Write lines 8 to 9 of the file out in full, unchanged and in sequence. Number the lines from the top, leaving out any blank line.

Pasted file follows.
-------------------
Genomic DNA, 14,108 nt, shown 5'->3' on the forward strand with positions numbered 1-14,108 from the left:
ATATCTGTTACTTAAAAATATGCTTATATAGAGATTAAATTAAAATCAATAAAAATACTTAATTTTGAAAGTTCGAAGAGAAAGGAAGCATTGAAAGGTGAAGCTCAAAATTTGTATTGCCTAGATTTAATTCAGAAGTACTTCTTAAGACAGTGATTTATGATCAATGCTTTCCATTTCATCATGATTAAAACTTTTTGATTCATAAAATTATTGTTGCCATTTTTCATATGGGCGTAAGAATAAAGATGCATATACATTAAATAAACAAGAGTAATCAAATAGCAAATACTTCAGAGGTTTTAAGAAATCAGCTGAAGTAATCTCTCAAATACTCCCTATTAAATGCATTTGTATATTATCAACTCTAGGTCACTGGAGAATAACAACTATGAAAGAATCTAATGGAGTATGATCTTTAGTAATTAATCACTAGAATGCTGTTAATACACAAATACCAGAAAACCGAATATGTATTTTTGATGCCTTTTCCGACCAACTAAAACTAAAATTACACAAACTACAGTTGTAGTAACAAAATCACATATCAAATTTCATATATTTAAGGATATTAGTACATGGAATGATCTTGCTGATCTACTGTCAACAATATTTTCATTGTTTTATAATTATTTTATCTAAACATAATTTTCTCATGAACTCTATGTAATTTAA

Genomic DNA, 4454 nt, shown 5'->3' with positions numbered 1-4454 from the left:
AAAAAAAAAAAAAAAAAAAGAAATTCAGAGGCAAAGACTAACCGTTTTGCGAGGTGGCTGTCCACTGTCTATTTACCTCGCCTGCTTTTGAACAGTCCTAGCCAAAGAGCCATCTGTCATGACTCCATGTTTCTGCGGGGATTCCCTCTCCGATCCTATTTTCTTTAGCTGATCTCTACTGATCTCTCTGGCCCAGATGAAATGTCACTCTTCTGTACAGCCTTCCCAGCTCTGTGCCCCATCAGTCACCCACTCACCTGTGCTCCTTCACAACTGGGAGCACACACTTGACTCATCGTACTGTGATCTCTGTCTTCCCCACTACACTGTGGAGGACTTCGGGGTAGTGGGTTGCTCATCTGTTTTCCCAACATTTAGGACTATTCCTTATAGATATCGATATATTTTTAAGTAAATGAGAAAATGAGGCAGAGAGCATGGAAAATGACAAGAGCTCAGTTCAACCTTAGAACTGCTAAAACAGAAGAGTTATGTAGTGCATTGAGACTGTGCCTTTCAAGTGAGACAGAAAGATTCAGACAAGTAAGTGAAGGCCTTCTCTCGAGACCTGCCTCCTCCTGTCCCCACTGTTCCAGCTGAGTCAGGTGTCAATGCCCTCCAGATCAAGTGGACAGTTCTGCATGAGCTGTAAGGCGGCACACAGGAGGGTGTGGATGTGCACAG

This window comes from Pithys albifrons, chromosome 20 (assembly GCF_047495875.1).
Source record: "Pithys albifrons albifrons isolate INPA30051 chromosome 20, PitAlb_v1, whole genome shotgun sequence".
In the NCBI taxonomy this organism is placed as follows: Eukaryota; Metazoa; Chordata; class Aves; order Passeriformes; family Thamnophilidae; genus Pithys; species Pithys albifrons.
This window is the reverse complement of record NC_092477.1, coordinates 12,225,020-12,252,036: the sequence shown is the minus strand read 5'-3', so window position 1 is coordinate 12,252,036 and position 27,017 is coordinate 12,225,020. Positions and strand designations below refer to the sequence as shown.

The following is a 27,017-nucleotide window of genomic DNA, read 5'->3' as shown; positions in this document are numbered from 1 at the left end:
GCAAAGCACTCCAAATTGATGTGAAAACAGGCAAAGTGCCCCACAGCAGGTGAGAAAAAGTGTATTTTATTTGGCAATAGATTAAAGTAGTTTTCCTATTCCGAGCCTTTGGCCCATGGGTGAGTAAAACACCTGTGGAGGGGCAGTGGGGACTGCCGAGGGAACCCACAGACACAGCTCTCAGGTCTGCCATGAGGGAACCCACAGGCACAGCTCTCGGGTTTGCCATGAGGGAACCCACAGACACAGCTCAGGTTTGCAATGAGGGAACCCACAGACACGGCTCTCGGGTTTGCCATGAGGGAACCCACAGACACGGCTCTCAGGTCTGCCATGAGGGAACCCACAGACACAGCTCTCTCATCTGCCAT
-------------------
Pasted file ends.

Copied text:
This window is the reverse complement of record NC_092477.1, coordinates 12,225,020-12,252,036: the sequence shown is the minus strand read 5'-3', so window position 1 is coordinate 12,252,036 and position 27,017 is coordinate 12,225,020. Positions and strand designations below refer to the sequence as shown.

The following is a 27,017-nucleotide window of genomic DNA, read 5'->3' as shown; positions in this document are numbered from 1 at the left end: